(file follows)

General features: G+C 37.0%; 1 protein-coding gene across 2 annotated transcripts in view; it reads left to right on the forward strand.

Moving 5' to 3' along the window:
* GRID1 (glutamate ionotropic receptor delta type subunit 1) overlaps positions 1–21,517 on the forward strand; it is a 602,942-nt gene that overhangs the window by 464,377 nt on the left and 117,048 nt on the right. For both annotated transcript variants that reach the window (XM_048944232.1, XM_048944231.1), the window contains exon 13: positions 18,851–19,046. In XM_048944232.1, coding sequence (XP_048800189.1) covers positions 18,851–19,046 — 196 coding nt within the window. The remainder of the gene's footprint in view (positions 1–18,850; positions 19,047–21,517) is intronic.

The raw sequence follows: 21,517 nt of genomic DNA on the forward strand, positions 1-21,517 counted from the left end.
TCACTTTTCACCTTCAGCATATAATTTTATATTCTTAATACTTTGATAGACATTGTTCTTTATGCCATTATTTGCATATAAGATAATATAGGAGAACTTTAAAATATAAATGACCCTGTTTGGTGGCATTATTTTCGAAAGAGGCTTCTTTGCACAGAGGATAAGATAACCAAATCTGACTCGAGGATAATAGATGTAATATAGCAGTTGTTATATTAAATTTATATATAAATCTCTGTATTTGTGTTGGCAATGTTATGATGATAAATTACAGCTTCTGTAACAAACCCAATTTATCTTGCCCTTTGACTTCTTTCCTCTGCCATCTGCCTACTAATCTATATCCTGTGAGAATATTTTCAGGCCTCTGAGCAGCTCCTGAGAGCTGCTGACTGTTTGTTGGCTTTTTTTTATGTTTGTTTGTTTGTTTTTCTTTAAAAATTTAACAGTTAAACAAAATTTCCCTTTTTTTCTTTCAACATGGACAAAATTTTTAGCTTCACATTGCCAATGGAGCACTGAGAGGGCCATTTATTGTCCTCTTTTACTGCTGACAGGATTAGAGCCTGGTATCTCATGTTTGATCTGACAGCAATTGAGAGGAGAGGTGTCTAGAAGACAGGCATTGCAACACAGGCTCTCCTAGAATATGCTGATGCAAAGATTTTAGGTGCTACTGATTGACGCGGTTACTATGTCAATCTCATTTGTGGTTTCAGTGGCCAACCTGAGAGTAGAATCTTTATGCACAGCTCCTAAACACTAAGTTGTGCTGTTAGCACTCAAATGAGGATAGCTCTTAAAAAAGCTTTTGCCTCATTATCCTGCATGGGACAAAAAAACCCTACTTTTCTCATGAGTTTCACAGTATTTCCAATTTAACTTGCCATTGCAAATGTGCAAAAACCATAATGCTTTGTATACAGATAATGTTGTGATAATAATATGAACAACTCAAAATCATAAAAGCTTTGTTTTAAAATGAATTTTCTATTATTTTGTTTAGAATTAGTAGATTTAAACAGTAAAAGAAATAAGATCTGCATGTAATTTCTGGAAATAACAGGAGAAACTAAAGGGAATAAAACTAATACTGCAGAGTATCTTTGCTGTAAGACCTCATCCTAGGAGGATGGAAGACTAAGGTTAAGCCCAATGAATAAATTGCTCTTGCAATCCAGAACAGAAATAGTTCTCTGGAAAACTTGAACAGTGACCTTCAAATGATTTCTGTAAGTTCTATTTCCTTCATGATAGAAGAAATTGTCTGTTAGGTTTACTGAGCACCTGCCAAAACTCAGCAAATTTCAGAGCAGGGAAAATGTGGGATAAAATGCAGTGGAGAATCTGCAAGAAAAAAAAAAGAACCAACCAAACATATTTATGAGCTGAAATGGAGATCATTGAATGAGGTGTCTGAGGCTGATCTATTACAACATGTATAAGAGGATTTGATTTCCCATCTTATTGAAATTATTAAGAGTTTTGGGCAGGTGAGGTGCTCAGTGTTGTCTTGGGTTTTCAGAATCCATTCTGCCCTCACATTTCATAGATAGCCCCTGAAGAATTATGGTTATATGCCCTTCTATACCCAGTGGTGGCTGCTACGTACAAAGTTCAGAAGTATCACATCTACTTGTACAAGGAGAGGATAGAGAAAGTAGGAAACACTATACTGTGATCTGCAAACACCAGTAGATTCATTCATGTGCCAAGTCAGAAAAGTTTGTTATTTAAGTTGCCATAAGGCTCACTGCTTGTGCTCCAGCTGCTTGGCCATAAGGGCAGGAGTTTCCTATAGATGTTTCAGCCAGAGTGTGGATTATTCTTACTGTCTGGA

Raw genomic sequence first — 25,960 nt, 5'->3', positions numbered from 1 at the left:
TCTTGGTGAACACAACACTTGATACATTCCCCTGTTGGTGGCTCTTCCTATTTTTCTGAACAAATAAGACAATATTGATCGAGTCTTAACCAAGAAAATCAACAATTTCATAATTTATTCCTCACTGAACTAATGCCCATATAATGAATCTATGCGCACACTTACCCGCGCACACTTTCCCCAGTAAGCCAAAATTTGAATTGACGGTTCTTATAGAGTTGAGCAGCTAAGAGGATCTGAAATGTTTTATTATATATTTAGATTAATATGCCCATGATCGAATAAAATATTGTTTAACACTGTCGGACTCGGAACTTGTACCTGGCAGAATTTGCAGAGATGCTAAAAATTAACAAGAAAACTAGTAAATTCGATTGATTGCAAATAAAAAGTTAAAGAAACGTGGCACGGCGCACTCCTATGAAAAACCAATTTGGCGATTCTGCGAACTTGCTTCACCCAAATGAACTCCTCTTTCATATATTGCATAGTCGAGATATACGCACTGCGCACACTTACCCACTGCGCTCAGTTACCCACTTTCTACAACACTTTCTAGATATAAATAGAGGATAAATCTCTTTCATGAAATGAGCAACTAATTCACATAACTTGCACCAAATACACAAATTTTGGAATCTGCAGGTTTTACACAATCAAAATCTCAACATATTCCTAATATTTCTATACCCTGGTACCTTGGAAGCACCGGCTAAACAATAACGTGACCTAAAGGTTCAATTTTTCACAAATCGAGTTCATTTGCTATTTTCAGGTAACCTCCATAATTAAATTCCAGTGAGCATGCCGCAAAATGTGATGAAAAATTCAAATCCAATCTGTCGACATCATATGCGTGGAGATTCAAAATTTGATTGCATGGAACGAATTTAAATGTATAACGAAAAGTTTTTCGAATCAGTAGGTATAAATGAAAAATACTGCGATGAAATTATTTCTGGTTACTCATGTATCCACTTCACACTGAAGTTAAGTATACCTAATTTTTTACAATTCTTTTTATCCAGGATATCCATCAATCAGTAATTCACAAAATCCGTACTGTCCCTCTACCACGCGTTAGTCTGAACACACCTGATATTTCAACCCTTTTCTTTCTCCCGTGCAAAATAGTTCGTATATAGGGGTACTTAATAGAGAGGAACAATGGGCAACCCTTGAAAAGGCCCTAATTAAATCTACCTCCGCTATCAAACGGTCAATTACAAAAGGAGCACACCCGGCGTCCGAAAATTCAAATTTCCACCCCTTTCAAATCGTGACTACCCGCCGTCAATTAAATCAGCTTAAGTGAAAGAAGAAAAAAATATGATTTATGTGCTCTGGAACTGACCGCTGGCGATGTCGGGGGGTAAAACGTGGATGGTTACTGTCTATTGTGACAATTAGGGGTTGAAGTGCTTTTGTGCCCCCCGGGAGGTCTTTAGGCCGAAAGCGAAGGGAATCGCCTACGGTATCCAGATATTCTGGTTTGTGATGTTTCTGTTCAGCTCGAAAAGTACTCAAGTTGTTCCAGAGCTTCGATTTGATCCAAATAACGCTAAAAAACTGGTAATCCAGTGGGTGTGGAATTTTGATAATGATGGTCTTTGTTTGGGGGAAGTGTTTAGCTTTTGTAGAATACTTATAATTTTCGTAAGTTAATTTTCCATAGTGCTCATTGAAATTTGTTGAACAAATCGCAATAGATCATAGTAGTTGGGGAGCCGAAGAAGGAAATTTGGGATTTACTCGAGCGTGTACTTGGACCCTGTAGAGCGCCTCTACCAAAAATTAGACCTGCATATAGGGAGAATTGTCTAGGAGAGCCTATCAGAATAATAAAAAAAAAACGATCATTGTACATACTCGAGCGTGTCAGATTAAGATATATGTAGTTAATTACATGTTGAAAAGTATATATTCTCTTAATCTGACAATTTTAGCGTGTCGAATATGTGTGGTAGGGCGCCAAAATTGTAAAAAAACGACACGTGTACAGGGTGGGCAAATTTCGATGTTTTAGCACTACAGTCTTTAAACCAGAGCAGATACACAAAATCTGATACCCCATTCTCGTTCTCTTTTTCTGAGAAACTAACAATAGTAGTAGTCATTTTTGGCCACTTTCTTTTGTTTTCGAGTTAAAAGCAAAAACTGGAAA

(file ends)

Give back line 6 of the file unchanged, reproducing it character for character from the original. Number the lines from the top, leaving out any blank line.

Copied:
Raw genomic sequence first — 25,960 nt, 5'->3', positions numbered from 1 at the left: